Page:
In West Africa, for example, ‘romance fraud’ has emerged as a significant challenge connecting cybercrime, organised crime groups, political elites and disaffected young people. Young men (and occasionally women) target lonely, often older, divorced or widowed Western women, pretending to fall in love with them in order to convince their targets to hand over large sums of money. In 2019, over $200 million was reported lost in the US, and over £60 million in the UK. In a region where meaningful employment opportunities fall woefully short for the number of cyber-literate young people who enter the labour market each year, romance fraud can provide both income and a sense of belonging.
In all of these examples, the underlying reason for engaging in bribery, collusion, crime, or joining a gang is that it provides something that the system can’t (or won’t) provide: safety, security, income, services, opportunity, a way to get ahead. We’re not suggesting that these are good solutions; what evidence shows, however, is that these are solutions to problems that tackling corruption alone is unlikely to fix. Regardless of how much money was involved, or how much power various actors hold, these examples help to show why interventions aimed at tackling corruption need to start with an understanding of the real problems people are grappling with when they turn to corruption as a solution, so that alternative, more resilient solutions can be found and patterns of behaviour can be truly disrupted rather than simply displaced for a time (Marquette & Peiffer, 2018: 509).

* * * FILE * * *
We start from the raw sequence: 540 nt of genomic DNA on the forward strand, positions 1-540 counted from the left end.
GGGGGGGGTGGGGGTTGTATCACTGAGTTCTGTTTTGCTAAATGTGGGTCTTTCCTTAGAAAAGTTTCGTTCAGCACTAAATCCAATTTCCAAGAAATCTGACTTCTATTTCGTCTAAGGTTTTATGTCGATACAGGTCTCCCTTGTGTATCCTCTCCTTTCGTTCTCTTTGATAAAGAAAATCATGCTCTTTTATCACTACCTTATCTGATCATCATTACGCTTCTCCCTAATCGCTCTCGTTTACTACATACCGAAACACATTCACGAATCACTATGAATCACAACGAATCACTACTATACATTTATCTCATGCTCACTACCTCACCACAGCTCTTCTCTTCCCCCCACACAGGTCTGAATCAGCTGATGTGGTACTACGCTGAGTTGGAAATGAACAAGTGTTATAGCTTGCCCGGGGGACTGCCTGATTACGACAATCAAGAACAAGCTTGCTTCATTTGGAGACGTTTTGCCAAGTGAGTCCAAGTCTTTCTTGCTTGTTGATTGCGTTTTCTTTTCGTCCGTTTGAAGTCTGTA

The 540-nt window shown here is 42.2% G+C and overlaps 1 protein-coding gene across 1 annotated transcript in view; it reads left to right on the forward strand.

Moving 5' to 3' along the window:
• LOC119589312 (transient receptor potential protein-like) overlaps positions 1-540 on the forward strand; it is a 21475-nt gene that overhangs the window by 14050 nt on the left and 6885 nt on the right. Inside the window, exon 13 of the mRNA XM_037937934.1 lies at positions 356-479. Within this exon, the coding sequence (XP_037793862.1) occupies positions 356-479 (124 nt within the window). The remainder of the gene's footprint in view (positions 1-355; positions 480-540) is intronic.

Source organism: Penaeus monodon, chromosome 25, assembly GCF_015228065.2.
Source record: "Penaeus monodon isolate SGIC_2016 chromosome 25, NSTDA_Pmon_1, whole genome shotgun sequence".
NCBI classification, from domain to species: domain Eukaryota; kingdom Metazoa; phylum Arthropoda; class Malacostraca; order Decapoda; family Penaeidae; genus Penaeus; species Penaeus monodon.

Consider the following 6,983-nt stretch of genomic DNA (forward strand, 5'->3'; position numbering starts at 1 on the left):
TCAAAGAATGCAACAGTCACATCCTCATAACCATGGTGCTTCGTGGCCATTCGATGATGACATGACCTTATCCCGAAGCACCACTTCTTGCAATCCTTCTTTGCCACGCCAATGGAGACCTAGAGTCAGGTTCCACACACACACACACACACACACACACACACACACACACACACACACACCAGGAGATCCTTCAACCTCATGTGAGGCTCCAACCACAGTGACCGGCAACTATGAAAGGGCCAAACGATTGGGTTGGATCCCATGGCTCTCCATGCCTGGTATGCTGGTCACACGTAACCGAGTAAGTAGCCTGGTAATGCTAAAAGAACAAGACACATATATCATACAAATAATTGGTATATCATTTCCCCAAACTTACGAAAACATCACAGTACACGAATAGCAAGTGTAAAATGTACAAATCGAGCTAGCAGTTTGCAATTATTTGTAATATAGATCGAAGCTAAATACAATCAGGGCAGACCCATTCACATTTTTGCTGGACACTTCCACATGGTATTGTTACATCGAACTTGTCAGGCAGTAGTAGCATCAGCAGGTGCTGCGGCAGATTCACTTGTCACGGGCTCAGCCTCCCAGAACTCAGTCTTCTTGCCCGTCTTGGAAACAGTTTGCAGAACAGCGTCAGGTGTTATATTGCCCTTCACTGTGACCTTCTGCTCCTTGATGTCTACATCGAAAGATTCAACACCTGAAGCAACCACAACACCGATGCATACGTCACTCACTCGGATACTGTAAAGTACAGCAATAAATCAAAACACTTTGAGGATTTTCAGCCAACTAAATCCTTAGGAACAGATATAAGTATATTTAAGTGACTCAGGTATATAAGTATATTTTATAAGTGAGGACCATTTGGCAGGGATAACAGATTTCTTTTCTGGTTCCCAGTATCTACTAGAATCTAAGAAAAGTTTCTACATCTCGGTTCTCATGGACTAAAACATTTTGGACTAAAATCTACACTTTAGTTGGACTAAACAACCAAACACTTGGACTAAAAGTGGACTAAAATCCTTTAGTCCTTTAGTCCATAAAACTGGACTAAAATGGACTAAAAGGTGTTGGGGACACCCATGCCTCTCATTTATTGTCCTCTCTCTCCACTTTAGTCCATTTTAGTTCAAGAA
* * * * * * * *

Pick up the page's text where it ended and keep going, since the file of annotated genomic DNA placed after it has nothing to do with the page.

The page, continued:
They also show why successful interventions that don’t take functionality into account can cause harm: in all five examples, the alternative to belonging to a gang, accepting a bribe or colluding with business elites is for individuals to live without safety and security. This also highlights the political realities of tackling corruption: fixing the underlying problems in these examples wouldn’t be easy, or cheap, or quick. Sometimes what looks like a lack of political will can be resignation in the face of intractable problems, as much as it may be collusion or a deliberate decision to leave the system broken.